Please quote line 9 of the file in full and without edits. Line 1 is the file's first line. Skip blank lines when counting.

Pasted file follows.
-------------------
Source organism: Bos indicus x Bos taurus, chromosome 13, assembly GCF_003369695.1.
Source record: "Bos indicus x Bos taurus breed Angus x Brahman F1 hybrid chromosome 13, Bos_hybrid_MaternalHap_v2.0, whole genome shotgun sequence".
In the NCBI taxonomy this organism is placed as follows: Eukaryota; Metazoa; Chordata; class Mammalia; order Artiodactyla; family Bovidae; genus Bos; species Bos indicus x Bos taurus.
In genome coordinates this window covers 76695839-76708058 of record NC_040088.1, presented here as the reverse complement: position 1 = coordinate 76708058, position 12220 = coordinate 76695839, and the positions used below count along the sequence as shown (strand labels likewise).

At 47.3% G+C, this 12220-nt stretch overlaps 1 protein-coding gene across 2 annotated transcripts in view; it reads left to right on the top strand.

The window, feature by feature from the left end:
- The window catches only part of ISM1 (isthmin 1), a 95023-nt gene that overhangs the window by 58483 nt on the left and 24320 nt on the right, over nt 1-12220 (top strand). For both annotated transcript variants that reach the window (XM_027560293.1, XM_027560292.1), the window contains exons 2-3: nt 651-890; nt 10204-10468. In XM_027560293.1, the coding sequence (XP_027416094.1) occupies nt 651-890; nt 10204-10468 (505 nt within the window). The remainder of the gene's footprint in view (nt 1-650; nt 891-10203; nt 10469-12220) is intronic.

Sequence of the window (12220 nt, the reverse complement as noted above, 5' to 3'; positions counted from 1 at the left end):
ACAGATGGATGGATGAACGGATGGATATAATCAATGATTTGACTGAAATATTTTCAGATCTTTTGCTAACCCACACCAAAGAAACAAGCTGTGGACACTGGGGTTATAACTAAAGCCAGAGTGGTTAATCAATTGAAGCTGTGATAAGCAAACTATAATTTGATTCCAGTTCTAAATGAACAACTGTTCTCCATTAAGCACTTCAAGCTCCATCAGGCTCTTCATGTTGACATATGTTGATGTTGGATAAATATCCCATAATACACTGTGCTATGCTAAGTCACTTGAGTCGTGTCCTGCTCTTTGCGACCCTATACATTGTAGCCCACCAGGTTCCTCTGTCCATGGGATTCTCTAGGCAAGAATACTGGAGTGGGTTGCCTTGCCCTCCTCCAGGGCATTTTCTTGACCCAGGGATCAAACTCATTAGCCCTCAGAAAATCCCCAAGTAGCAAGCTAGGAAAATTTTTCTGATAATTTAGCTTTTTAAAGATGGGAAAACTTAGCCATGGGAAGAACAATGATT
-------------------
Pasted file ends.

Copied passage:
ACAGATGGATGGATGAACGGATGGATATAATCAATGATTTGACTGAAATATTTTCAGATCTTTTGCTAACCCACACCAAAGAAACAAGCTGTGGACACTGGGGTTATAACTAAAGCCAGAGTGGTTAATCAATTGAAGCTGTGATAAGCAAACTATAATTTGATTCCAGTTCTAAATGAACAACTGTTCTCCATTAAGCACTTCAAGCTCCATCAGGCTCTTCATGTTGACATATGTTGATGTTGGATAAATATCCCATAATACACTGTGCTATGCTAAGTCACTTGAGTCGTGTCCTGCTCTTTGCGACCCTATACATTGTAGCCCACCAGGTTCCTCTGTCCATGGGATTCTCTAGGCAAGAATACTGGAGTGGGTTGCCTTGCCCTCCTCCAGGGCATTTTCTTGACCCAGGGATCAAACTCATTAGCCCTCAGAAAATCCCCAAGTAGCAAGCTAGGAAAATTTTTCTGATAATTTAGCTTTTTAAAGATGGGAAAACTTAGCCATGGGAAGAACAATGATT